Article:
Justin was 6 years old when the seriousness of his creeping mental illness became apparent. One day he set aside an entire page in his diary and wrote: “I want to die.”
He was eventually put on medication for bipolar disorder. His symptoms worsened into his 20s and 30s, and he became dependent on alcohol.
Then a friend recommended an unusual — and illegal — treatment: magic mushrooms.
“It was a transformative experience,” said Justin, who takes small doses three times a week. “I was on six medications, and now I just use mushrooms and a mood stabilizer. I’m a different guy. I’m fun to be around. Once I couldn’t even cry. Now I can.”
He asked that his last name be withheld because possession of the naturally occurring mushrooms, which contain the psychedelic drug psilocybin, is punishable by a fine, prison or both.
Stories like his have become the centerpiece of a campaign here to change that. On Tuesday, Denver voters will decide on a measure to decriminalize the drug.
It would be the first city in the nation to do so, potentially opening a new frontier in state and local efforts to circumvent the federal government’s longtime crackdown on mind-altering substances.
California failed to get a similar measure on the ballot last year, and activists in Oregon hope to put the issue to a statewide vote in 2020.
Much as they did for marijuana, a much more benign drug, activists are touting the potential medical benefits of psilocybin to win public acceptance for a drug known more for its recreational use.
“This measure is backed by strong medical data,” said Kevin Matthews, who manages the campaign for Decriminalize Denver, the group leading the initiative, and credits the mushrooms with helping him overcome a crippling depression. “There is clearly a psychedelic renaissance underway, and we wanted to open a grass-roots campaign to address this issue.”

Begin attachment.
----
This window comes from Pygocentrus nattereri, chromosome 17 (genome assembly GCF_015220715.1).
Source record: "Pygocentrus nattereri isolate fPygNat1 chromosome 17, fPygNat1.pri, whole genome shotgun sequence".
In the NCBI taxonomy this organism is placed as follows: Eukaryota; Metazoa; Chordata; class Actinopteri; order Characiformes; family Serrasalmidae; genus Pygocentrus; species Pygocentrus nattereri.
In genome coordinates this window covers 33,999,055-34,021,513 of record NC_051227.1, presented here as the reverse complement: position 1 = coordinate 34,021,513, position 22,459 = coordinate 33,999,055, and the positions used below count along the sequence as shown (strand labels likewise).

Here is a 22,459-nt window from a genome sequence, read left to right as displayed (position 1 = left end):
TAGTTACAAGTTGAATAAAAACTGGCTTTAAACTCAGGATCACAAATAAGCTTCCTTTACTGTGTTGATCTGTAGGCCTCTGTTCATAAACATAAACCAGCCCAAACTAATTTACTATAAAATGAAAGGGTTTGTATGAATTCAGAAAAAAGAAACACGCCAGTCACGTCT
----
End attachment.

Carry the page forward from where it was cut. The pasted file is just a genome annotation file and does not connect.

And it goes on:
Indeed, over the last few years, psychedelics have moved out of the shadows.
People book custom tours in Peru to imbibe ayahuasca, a hallucinogenic drink. The bestselling book “How to Change Your Mind,” by Michael Pollan, has highlighted the science of psychedelics and their medical potential.
In October, the FDA gave a go-ahead to a London-based company, Compass Pathways, to test psilocybin in people with treatment-resistant depression. The company received a “breakthrough therapy” designation, which is meant to speed development of drugs when preliminary evidence suggests they may be significantly better than current therapy in treating serious conditions.
Critics of the Denver campaign point out that for all the focus on the drug’s medical potential, the initiative would allow psilocybin for personal use of all types.
“Denver is quickly becoming the illicit drug capital of the world,” said Jeff Hunt, director of the Centennial Institute at Colorado Christian University, a conservative think tank. “The effort to decriminalize is the first step in a movement to totally commercialize the drug.”
Denver, with its strong libertarian leanings, decriminalized marijuana in 2005, seven years before Colorado became the first state to legalize it for recreational use.
The City Council approved a measure in November to create the nation’s first safe injection site for intravenous drug users. That plan was shelved after state and federal authorities declared it illegal.
The psilocybin ordinance, whose proponents collected more than 8,500 signatures to place it on Tuesday’s ballot, would prohibit the city and surrounding county from “spending resources” on enforcing criminal penalties for possession.
“Our concern is that the drugs will have long-term effects that we don’t understand yet,” Hunt said.
Even some scientists who see enormous medical promise in psilocybin and similar drugs urged caution.
“I support decriminalization, but I would be concerned if it became wide-open without any controls,” said Dr. Charles Grob, a UCLA psychiatrist who has researched hallucinogens for over 30 years. “Some people may have a fantastic experience, but a minority may decompensate and get worse. I’d love to see some basic safety parameters in place.”